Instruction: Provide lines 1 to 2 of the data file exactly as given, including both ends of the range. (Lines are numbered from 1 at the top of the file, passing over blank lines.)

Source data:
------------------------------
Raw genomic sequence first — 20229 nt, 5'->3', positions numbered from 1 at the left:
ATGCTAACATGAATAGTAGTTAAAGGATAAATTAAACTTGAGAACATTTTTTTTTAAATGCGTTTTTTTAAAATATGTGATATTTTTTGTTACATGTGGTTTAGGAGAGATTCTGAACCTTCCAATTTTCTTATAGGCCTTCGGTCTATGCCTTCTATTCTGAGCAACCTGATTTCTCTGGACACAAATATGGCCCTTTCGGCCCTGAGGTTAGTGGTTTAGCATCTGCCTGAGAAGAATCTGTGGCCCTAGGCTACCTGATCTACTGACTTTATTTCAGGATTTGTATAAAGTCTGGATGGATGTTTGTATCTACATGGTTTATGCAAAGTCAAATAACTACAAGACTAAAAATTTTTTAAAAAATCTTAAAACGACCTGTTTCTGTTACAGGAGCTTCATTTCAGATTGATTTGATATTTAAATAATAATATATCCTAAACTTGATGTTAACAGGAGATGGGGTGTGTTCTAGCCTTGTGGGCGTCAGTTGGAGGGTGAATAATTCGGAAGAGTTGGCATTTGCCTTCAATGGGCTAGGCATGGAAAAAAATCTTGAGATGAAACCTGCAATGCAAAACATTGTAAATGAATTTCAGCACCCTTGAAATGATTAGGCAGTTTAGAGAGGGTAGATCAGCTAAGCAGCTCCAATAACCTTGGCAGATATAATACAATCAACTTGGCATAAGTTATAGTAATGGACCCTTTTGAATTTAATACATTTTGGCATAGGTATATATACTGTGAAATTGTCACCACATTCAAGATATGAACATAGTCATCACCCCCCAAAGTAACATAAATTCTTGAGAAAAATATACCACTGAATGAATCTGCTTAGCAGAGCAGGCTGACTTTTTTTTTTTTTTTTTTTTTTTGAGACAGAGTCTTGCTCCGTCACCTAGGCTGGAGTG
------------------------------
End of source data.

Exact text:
Raw genomic sequence first — 20229 nt, 5'->3', positions numbered from 1 at the left:
ATGCTAACATGAATAGTAGTTAAAGGATAAATTAAACTTGAGAACATTTTTTTTTAAATGCGTTTTTTTAAAATATGTGATATTTTTTGTTACATGTGGTTTAGGAGAGATTCTGAACCTTCCAATTTTCTTATAGGCCTTCGGTCTATGCCTTCTATTCTGAGCAACCTGATTTCTCTGGACACAAATATGGCCCTTTCGGCCCTGAGGTTAGTGGTTTAGCATCTGCCTGAGAAGAATCTGTGGCCCTAGGCTACCTGATCTACTGACTTTATTTCAGGATTTGTATAAAGTCTGGATGGATGTTTGTATCTACATGGTTTATGCAAAGTCAAATAACTACAAGACTAAAAATTTTTTAAAAAATCTTAAAACGACCTGTTTCTGTTACAGGAGCTTCATTTCAGATTGATTTGATATTTAAATAATAATATATCCTAAACTTGATGTTAACAGGAGATGGGGTGTGTTCTAGCCTTGTGGGCGTCAGTTGGAGGGTGAATAATTCGGAAGAGTTGGCATTTGCCTTCAATGGGCTAGGCATGGAAAAAAATCTTGAGATGAAACCTGCAATGCAAAACATTGTAAATGAATTTCAGCACCCTTGAAATGATTAGGCAGTTTAGAGAGGGTAGATCAGCTAAGCAGCTCCAATAACCTTGGCAGATATAATACAATCAACTTGGCATAAGTTATAGTAATGGACCCTTTTGAATTTAATACATTTTGGCATAGGTATATATACTGTGAAATTGTCACCACATTCAAGATATGAACATAGTCATCACCCCCCAAAGTAACATAAATTCTTGAGAAAAATATACCACTGAATGAATCTGCTTAGCAGAGCAGGCTGACTTTTTTTTTTTTTTTTTTTTTTTGAGACAGAGTCTTGCTCCGTCACCTAGGCTGGAGTG